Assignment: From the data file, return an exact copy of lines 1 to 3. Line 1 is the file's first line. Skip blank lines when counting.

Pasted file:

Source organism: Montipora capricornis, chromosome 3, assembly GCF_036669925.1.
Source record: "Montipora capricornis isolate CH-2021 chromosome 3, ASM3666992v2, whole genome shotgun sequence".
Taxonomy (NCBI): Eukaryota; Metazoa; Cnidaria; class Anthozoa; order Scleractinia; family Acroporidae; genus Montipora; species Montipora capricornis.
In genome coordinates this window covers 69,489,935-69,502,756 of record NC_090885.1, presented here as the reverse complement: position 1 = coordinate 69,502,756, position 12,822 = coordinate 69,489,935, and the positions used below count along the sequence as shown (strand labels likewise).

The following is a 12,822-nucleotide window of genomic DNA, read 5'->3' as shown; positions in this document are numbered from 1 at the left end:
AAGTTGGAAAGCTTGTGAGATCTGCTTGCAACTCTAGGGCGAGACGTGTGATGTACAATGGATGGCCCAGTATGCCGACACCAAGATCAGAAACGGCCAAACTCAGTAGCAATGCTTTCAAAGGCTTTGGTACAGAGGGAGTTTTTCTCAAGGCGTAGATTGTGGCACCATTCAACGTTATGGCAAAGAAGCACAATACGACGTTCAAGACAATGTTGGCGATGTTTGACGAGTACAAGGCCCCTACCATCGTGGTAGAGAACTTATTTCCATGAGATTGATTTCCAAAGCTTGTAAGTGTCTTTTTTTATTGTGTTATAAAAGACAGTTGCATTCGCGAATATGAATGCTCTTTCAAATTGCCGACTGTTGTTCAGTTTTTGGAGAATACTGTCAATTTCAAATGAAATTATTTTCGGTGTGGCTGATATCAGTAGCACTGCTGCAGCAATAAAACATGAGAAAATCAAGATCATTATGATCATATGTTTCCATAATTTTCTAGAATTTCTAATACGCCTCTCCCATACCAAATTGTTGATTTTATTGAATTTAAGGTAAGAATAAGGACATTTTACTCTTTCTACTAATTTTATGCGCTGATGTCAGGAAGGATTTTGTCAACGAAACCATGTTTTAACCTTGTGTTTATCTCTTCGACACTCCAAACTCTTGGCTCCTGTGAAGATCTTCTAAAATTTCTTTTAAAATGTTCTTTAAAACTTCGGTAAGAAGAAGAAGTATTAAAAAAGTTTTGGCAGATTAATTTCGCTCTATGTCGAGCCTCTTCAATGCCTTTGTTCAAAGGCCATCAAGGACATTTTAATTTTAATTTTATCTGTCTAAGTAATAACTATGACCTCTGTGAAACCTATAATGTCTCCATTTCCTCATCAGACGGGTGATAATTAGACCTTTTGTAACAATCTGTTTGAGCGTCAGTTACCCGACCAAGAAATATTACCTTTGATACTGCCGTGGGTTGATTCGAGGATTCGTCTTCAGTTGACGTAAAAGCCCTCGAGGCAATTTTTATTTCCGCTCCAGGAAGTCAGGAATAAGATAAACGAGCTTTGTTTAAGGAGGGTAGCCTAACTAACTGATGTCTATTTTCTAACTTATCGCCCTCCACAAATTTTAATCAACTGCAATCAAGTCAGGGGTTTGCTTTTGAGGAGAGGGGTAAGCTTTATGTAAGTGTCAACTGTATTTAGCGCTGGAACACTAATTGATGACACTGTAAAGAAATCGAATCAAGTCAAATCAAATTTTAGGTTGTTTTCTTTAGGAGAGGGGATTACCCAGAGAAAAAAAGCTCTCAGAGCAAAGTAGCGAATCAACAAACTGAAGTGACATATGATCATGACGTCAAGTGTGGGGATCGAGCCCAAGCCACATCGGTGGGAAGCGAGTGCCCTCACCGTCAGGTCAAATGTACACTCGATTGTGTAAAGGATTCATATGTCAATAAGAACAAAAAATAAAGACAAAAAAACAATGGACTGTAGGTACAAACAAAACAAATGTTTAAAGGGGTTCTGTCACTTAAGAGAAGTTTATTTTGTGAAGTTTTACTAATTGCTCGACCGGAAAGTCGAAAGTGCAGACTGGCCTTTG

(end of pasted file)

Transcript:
Source organism: Montipora capricornis, chromosome 3, assembly GCF_036669925.1.
Source record: "Montipora capricornis isolate CH-2021 chromosome 3, ASM3666992v2, whole genome shotgun sequence".
Taxonomy (NCBI): Eukaryota; Metazoa; Cnidaria; class Anthozoa; order Scleractinia; family Acroporidae; genus Montipora; species Montipora capricornis.